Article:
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Films on IceCinemas of the Arctic$
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Scott MacKenzie and Anna Westerstahl Stenport

Print publication date: 2015

Print ISBN-13: 9780748694174

Published to Edinburgh Scholarship Online: May 2017

DOI: 10.3366/edinburgh/9780748694174.001.0001

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Exercise Musk-Ox: The Challenges of Filming a Military Expedition in Canada’s Arctic

Exercise Musk-Ox: The Challenges of Filming a Military Expedition in Canada’s Arctic

Chapter:
(p.245) 18. Exercise Musk-Ox: The Challenges of Filming a Military Expedition in Canada’s Arctic
Source:
Films on Ice
Author(s):

Caroline Forcier Holloway

Publisher:
Edinburgh University Press
DOI:10.3366/edinburgh/9780748694174.003.0019

This chapter by Canadian film archivist Caroline Forcier Holloway examines the extreme difficulty filmmakers in the 1930s faced filming in the Arctic. Interviewing many Canadian filmmakers from the era, including pioneering cinematographer Roger Racine, Holloway uncovers how film practitioners discovered new ways of filming in the Arctic’s extreme cold, with the help of the National Film Board of Canada and Eastman Kodak. Forcier Holloway also examines Canadian government Department of Defense documents that outline the reasons for Canadian military exercises in the Arctic and the documentaries that were made about these manoeuvres, including the film Exercise Musk-Ox (1946), which was released as a newsreel as part of the National Film Board of Canada’s Canada Carries On series.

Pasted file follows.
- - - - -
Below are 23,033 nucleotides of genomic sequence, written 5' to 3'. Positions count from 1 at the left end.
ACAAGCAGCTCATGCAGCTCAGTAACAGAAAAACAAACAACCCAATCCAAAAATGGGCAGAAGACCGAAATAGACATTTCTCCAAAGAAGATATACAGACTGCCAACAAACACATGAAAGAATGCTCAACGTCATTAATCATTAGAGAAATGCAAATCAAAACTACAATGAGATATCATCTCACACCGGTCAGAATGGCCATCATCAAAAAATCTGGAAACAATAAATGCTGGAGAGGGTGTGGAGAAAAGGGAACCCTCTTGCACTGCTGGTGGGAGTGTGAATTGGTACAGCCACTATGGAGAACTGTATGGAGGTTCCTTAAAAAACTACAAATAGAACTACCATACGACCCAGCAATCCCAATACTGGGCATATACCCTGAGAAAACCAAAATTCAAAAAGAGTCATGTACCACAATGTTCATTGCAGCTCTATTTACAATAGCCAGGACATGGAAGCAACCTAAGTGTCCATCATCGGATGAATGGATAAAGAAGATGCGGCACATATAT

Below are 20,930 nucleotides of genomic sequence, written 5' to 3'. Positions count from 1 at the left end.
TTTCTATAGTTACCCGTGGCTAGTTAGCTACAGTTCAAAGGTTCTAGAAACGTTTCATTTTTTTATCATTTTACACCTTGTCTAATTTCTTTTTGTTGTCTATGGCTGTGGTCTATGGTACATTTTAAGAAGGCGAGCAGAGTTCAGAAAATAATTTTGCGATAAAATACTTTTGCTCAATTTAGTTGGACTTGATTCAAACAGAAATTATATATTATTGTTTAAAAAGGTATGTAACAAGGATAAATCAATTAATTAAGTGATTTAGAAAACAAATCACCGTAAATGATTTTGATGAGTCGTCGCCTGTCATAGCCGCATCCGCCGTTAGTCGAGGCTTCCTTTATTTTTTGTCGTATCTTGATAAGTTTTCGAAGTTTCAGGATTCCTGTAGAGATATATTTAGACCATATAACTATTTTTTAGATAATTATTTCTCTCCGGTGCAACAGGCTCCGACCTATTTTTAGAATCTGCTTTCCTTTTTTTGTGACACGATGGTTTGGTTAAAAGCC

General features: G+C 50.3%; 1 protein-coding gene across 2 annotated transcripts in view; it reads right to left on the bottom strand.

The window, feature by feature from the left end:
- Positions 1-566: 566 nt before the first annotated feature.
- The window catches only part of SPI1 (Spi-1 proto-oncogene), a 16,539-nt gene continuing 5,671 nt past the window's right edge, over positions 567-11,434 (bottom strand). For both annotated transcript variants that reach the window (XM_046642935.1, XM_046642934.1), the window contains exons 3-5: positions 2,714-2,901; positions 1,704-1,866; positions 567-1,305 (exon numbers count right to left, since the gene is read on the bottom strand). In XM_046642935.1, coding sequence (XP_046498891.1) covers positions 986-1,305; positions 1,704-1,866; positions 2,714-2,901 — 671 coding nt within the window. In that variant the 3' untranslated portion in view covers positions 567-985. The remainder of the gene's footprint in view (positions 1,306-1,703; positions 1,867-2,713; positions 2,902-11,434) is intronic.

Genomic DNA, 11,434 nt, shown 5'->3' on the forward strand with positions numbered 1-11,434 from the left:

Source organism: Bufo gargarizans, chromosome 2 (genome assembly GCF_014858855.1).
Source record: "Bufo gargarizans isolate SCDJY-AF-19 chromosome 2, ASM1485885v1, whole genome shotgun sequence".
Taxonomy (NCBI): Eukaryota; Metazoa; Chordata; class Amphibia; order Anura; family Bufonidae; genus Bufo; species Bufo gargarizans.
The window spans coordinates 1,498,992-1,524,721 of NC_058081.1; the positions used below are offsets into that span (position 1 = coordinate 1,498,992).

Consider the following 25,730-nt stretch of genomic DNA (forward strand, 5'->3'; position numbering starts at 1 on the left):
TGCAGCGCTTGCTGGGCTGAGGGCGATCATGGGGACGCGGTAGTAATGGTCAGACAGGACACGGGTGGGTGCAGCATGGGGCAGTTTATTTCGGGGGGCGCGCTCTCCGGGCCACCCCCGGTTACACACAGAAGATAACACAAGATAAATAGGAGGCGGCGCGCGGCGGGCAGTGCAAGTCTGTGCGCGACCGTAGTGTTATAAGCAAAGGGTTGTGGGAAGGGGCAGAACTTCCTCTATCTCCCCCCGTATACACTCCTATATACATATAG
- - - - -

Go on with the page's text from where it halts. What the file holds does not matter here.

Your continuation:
Keywords:   Canadian cinema, Documentary, National Film Board of Canada, World War II, Roger Racine, Eastman Kodak, Exercise Musk-Ox, Canada Carries On

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